During my usual youtube surfing, I stumbled upon Betty Boop cartoons, and realized that the reason why I didn't see any of her shows was because they all played in the 1930s. Apparently she is one of the first sex symbols in animation history and appealed more to the adult audience...well that explains why I was confused about her role as a kid! It's interesting how cartoons are typically associated with children, but with Betty Boop this was not the case, at least in the beginning of her animated career.
The original Betty Boop in Dizzy Dishes
Fleischer Studios is accredited for the creation of Betty Boop, Koko the Clown, Popeye the Sailor Man, and Superman. Max Fleischer, the head of the studio, is highly respected for his technological innovations, including his frequent use of the rotoscope technique. Rotoscoping is when an animator traces over live action footage to make production a faster and easier process. This causes the characters to move in a very realistic way. This technique is used depending on what the studio wants on the show---it is usually used when a cartoon character has to perform like a professional entertainer or live actor. For instance, in the episode Minnie the Moocher, jazz singer Cab Calloway was rotoscoped and was replaced by an animated walrus. Today, motion capture is the "rotoscope on computer". In movies like Happy Feet, the dancing penguins are a result of motion capturing Savion Glover, the famous tap dancer.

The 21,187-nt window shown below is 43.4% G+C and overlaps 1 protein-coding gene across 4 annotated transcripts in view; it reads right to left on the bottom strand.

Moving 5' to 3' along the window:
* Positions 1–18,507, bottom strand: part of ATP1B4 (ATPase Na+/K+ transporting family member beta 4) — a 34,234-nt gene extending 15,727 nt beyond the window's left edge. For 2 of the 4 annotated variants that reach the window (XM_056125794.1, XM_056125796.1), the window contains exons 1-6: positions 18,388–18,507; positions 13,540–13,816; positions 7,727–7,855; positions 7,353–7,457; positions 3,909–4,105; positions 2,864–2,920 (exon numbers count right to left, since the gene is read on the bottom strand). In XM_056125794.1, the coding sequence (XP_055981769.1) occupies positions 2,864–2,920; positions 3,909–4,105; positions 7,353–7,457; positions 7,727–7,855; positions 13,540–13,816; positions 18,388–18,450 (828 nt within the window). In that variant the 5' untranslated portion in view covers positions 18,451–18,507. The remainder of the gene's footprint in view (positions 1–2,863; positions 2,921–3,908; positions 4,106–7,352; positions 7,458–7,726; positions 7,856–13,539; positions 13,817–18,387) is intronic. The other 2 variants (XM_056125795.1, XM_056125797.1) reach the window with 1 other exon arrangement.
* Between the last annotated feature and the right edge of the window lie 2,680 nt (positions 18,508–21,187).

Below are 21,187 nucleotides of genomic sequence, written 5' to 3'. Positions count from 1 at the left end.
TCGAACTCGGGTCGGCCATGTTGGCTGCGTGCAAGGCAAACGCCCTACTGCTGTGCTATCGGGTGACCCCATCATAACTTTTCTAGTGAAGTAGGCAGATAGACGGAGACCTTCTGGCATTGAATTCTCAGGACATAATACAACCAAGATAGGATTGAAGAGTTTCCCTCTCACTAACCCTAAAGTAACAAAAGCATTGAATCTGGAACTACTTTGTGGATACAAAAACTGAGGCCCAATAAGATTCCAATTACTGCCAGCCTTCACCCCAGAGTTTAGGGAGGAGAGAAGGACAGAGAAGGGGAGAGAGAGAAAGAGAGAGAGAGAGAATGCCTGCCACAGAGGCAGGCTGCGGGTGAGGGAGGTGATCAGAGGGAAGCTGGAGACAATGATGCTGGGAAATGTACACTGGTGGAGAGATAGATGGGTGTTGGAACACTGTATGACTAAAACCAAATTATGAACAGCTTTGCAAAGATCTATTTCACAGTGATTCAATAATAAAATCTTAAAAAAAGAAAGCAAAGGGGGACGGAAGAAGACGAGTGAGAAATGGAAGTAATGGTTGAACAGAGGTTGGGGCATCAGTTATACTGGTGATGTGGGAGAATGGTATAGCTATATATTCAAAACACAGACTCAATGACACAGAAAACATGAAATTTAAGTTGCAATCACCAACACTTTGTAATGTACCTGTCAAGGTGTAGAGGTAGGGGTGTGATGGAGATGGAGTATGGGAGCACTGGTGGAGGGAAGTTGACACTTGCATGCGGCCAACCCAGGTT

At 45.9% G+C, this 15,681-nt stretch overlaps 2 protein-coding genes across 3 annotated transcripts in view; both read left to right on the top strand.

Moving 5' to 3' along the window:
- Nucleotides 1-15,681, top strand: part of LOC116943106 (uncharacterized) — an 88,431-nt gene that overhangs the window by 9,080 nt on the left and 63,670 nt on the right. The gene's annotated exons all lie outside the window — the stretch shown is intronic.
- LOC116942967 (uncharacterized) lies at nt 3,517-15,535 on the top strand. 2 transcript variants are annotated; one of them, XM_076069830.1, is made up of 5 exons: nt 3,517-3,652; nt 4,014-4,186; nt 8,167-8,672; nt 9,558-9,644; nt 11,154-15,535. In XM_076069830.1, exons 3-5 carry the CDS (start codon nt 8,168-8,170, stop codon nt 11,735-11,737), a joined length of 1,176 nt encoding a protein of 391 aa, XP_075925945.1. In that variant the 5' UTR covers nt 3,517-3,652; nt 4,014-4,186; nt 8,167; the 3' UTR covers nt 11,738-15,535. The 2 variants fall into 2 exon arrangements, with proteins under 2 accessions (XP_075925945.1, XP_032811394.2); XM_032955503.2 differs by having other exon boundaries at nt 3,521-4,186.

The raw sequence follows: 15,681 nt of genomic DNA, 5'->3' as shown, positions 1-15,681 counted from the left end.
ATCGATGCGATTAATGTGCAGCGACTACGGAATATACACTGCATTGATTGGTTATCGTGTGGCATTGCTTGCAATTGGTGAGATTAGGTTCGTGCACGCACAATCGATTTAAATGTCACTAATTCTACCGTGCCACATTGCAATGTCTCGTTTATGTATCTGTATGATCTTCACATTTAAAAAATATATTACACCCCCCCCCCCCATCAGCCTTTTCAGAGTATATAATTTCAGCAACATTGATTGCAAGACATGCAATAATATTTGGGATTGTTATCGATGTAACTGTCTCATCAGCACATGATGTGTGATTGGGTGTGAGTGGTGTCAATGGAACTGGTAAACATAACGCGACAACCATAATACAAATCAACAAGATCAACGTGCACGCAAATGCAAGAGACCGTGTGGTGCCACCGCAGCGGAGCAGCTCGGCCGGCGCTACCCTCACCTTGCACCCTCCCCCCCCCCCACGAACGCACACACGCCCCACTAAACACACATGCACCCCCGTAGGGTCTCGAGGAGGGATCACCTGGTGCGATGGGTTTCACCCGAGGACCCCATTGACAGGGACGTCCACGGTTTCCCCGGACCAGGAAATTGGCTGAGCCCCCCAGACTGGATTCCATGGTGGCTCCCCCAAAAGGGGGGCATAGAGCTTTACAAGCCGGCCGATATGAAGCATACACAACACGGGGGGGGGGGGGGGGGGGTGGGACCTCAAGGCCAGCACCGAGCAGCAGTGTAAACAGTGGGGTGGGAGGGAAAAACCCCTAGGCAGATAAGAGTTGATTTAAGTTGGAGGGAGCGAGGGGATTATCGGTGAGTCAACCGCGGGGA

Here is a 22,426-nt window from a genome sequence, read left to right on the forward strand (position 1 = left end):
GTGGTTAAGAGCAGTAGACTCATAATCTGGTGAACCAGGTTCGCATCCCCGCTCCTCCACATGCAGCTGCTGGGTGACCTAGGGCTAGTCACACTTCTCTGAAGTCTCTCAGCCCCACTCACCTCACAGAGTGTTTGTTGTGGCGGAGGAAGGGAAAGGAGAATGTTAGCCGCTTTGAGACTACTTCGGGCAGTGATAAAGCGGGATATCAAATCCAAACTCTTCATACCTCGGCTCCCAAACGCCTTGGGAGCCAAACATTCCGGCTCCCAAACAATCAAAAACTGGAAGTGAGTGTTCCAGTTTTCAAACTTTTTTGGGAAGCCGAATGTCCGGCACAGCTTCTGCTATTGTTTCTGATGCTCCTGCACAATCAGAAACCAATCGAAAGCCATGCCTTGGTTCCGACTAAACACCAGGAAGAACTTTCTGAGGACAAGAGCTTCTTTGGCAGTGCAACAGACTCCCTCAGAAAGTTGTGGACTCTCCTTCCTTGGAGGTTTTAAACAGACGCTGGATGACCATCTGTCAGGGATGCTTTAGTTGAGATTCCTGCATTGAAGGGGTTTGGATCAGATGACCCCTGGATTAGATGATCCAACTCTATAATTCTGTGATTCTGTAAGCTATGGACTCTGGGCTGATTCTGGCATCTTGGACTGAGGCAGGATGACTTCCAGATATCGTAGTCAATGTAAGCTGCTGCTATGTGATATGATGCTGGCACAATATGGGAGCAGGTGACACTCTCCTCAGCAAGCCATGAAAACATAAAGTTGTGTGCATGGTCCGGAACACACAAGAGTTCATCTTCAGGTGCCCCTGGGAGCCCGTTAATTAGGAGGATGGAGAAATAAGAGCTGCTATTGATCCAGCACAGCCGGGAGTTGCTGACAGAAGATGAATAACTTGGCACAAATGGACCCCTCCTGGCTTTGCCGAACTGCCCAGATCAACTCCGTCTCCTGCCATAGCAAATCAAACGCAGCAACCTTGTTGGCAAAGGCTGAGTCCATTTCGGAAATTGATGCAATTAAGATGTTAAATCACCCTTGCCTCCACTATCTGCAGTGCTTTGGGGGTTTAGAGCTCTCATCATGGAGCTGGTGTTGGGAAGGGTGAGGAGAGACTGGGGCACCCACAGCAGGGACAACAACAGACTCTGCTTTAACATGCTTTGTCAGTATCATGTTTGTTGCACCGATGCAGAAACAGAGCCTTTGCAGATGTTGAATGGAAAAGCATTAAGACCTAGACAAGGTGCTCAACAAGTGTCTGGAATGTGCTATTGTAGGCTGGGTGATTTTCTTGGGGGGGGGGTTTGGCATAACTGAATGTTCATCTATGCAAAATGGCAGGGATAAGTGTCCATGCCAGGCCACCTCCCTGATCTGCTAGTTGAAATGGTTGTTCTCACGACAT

The most notable voice actress for Betty was Mae Questel. Betty was based on Helen Kane and Clara Bow, celebrities of the decade. Helen Kane charged Fleischer Studios for unfairly caricaturizing her through Betty, but this charge was later disproved.
Today, Betty Boop remains a popular figure, and despite her peculiar origins, is still a lovable character to many.